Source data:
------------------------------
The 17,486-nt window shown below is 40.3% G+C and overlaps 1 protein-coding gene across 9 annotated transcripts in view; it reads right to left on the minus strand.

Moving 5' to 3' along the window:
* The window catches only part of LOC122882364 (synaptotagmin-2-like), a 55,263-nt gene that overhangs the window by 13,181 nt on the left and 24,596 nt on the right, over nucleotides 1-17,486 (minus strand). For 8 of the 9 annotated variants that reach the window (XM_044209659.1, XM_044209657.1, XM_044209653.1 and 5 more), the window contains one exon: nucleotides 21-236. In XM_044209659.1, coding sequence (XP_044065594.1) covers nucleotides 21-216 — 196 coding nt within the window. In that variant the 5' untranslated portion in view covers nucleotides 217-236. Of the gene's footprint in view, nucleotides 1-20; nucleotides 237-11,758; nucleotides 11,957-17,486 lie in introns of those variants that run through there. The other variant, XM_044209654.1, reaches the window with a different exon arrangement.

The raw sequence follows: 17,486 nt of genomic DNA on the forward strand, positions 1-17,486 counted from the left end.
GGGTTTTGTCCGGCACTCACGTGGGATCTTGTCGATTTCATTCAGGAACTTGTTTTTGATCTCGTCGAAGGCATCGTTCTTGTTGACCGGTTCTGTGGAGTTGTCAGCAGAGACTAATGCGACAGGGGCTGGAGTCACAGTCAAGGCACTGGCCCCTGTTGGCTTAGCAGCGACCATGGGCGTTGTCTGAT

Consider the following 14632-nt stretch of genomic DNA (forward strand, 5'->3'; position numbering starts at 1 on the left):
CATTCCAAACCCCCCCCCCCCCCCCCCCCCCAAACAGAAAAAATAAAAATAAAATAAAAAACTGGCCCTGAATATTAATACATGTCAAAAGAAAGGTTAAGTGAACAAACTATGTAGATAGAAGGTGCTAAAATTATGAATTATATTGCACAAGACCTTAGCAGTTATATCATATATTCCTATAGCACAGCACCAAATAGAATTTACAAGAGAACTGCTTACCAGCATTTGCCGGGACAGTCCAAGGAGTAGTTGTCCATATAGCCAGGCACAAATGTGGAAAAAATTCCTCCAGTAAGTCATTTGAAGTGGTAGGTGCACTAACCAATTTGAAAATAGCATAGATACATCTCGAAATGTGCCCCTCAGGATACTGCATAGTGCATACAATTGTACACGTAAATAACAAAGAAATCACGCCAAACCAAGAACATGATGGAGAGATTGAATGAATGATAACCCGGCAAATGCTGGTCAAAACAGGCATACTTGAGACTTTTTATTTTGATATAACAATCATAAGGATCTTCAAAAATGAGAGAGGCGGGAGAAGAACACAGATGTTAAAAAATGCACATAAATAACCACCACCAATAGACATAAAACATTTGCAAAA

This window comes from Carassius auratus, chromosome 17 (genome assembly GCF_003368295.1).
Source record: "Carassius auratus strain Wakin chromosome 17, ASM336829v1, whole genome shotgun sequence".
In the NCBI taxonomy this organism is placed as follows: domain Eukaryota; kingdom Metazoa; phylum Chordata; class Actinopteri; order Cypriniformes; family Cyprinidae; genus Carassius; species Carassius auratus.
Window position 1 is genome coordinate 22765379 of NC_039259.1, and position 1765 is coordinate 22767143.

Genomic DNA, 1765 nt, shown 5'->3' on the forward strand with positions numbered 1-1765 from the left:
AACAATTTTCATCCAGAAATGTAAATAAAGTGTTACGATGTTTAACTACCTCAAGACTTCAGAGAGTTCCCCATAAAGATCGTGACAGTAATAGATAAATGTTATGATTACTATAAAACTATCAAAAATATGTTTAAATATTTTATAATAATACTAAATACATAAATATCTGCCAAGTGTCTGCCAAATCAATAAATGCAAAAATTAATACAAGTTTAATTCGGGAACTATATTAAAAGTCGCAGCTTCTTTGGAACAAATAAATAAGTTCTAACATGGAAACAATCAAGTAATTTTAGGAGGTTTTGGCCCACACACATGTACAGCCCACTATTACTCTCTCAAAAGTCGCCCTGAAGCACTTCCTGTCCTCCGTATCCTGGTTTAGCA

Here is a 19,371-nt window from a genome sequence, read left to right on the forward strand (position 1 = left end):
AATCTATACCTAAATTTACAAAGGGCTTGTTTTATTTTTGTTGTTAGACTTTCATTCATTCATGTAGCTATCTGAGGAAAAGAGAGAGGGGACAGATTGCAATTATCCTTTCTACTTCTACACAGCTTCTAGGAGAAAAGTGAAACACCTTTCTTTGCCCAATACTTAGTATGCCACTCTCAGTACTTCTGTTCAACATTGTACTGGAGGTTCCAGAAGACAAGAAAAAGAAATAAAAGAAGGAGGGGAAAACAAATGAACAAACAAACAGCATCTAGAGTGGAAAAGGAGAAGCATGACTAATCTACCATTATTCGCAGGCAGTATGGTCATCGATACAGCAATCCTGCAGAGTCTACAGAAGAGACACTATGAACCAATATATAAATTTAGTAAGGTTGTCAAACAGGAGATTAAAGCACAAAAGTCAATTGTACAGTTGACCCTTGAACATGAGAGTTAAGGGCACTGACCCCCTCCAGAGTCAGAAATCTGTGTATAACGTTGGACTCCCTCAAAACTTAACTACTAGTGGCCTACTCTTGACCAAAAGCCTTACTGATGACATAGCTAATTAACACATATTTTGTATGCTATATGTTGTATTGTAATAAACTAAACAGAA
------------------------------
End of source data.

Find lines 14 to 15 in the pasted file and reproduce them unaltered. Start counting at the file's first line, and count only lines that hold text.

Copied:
Here is a 19,371-nt window from a genome sequence, read left to right on the forward strand (position 1 = left end):
AATCTATACCTAAATTTACAAAGGGCTTGTTTTATTTTTGTTGTTAGACTTTCATTCATTCATGTAGCTATCTGAGGAAAAGAGAGAGGGGACAGATTGCAATTATCCTTTCTACTTCTACACAGCTTCTAGGAGAAAAGTGAAACACCTTTCTTTGCCCAATACTTAGTATGCCACTCTCAGTACTTCTGTTCAACATTGTACTGGAGGTTCCAGAAGACAAGAAAAAGAAATAAAAGAAGGAGGGGAAAACAAATGAACAAACAAACAGCATCTAGAGTGGAAAAGGAGAAGCATGACTAATCTACCATTATTCGCAGGCAGTATGGTCATCGATACAGCAATCCTGCAGAGTCTACAGAAGAGACACTATGAACCAATATATAAATTTAGTAAGGTTGTCAAACAGGAGATTAAAGCACAAAAGTCAATTGTACAGTTGACCCTTGAACATGAGAGTTAAGGGCACTGACCCCCTCCAGAGTCAGAAATCTGTGTATAACGTTGGACTCCCTCAAAACTTAACTACTAGTGGCCTACTCTTGACCAAAAGCCTTACTGATGACATAGCTAATTAACACATATTTTGTATGCTATATGTTGTATTGTAATAAACTAAACAGAA